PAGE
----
His videos have been fan-voted Top Video of the Year three times on GAC, and "Honky-Tonk Badonkadonk" was voted #2 Video of the Decade by CMT. Trace became a member of the Grand Ole Opry in 2003, has been a guest on virtually every talk show on national television, and is currently celebrity spokesman for BC Headache Powder. He teamed with his friend Blake Shelton on the latter's recent single, "Hillbilly Bone," which went to the top of the charts and was named ACM Vocal Event of the Year, and, to top it all off, he was voted Country's Sexiest Man by the readers of Country Weekly.

As his visibility increased, Trace was able to expand any number of heartfelt charitable and patriotic efforts. His initial appearance on Celebrity Apprentice was prompted by the opportunity it gave him to raise money for the Food Allergy and Anaphylaxis Network. He is a spokesman for the Wounded Warrior Project, an organization helping severely wounded veterans, and was given the group's Community Service award recently. He has performed frequently for military personnel, including two tours through the Middle East with the USO, which has given him its Merit Award. Trace has taken part in an Extreme Makeover: Home Edition episode that rebuilt a home for a Dallas SWAT team member badly injured in a shooting, and he performed recently in honor of those who died on United Airline's Flight 93 in Pennsylvania on 9/11. That dedication to worthwhile causes led Country Radio Broadcasters to give Trace their Artist Humanitarian Award in 2010.

At his core, Trace remains first and foremost a musician dedicated to making the best music he can--as enjoyably as possible.

"You can't have any more fun than going into the studio and making records with your friends," he says, "and that's what I did with Cowboy's Back In Town. I think that shows in the way it sounds."

Customer Reviews

He has a great voice.
Barbara D. Lebenberg
"Hold my beer" and "Hell I can do that" make me laugh, "This ain't no love song" makes me smile and "Still love you" makes me sigh.
Poe
Trace's new album is by far one of his best to this date.
Riley

Most Helpful Customer Reviews

8 of 8 people found the following review helpful By Riley on September 18, 2010
Format: Audio CD Verified Purchase
Trace's new album is by far one of his best to this date. It is an up-beat album full of his classic humor and twists on words. I've heard it being said the album has a smile of it. It ranges from get in your face songs, such as Whoop A Man's Ass", to the sexy frolic of "Brown Chicken, Brown Cow", and the till death do we part song of "Hold My Beer" (with his own marriage dialog) to the tender side of Trace in "Break Her Fall", "A Little Bit Of Missin You" and "Between the Rainbows and the Rain". Not a bad song on the album and you won't be sorry you bought it or sorry if you don't.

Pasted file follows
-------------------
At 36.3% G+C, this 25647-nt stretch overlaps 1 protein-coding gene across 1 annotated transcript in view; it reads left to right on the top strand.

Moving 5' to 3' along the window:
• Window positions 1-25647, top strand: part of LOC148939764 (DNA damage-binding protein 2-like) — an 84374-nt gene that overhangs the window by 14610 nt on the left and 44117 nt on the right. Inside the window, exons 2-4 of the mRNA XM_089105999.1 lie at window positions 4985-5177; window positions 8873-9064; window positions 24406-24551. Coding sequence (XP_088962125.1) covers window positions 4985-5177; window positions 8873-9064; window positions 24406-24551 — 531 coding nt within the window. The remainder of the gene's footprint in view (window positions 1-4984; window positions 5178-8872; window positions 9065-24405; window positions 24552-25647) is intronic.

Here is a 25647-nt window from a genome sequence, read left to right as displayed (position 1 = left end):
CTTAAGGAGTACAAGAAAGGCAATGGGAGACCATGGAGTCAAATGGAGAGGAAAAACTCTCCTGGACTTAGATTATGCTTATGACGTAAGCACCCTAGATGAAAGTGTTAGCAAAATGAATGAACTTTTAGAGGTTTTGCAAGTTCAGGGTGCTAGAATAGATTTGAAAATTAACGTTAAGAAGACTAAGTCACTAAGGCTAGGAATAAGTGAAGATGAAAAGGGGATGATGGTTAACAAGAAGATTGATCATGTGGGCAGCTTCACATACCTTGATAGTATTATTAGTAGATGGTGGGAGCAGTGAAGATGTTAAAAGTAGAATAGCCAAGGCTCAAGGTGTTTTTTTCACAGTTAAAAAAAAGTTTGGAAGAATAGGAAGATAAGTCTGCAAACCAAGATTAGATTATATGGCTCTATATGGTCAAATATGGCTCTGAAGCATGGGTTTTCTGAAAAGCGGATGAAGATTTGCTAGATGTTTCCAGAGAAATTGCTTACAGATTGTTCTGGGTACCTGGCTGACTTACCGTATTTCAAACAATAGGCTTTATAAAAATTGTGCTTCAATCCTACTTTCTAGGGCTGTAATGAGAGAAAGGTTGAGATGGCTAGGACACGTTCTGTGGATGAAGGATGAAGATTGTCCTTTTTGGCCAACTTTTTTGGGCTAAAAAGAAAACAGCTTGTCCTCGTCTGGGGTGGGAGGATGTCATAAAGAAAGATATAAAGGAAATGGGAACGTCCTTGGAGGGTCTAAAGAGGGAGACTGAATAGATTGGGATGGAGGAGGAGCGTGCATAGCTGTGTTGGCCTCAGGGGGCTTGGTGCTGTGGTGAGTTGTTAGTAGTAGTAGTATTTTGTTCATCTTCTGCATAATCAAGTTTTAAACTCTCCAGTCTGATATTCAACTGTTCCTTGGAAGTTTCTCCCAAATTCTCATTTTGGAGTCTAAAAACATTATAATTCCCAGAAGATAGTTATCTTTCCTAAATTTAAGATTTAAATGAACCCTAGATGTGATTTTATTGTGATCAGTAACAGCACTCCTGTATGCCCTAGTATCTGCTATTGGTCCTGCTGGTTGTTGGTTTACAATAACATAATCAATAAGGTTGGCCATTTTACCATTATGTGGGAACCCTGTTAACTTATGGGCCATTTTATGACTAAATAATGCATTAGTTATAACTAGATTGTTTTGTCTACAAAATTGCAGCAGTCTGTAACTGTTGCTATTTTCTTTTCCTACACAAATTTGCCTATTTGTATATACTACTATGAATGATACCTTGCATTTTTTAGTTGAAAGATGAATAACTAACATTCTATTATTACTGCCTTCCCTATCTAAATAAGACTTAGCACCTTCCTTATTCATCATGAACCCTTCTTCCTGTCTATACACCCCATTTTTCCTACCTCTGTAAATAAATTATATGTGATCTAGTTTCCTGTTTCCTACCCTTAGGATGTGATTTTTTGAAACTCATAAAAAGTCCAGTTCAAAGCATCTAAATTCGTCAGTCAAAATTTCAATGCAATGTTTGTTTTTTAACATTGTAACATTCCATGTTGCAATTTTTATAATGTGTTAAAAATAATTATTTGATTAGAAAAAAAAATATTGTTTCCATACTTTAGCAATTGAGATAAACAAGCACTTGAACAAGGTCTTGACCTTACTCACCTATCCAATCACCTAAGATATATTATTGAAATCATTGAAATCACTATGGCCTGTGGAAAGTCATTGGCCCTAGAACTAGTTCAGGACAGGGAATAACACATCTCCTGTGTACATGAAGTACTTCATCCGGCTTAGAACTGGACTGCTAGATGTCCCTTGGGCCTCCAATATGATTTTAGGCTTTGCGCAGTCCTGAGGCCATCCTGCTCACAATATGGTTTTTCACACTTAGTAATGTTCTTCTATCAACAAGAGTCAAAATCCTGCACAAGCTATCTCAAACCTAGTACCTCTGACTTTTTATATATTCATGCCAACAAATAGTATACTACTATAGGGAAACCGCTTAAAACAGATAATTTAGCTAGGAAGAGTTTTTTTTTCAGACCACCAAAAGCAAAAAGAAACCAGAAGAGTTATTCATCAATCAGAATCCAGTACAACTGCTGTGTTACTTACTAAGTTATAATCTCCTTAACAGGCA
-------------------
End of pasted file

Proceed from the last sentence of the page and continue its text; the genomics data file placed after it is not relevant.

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6 of 6 people found the following review helpful By James L. Woolridge VINE VOICE on September 18, 2010
Format: Audio CD
This is a great CD! If you are a Trace Adkins fan, a country music fan, a Toby Keith fan (you can feel the influence) you will enjoy this CD. There are wonderful love songs and laugh out loud fun songs included. This CD just solidifies Adkins status as a country super star. RECOMMENDED
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6 of 7 people found the following review helpful By DJ Joe Sixpack HALL OF FAMETOP 500 REVIEWER on August 17, 2010
Format: Audio CD
Trace Adkins
"Cowboy's Back In Town"
(Universal/Show Dog, 2010)
-----------------------------------------------------
A robust, macho set, recorded for Toby Keith's Show Dog record label... The production is big, loud, full of Southern Rock guitars and thumping drums and crushing downbeats... It's also pretty high tech and a little gimmicky in some parts, hinting at the Big & Rich school of country-rock crossover. More than anything, though, this album is marked by Trace Adkins -- an artist I admire -- sounding an awful lot like his host, Toby Keith, both in the macho-novelty repertoire and the snarling, bearlike delivery. Of course, Adkins, who stands about six-foot-seventy, is an imposing, macho figure in his own right, but his individual artistic voice seems lost in this barrage of mega-manliness, particularly his ability to drive home weepers and ballads.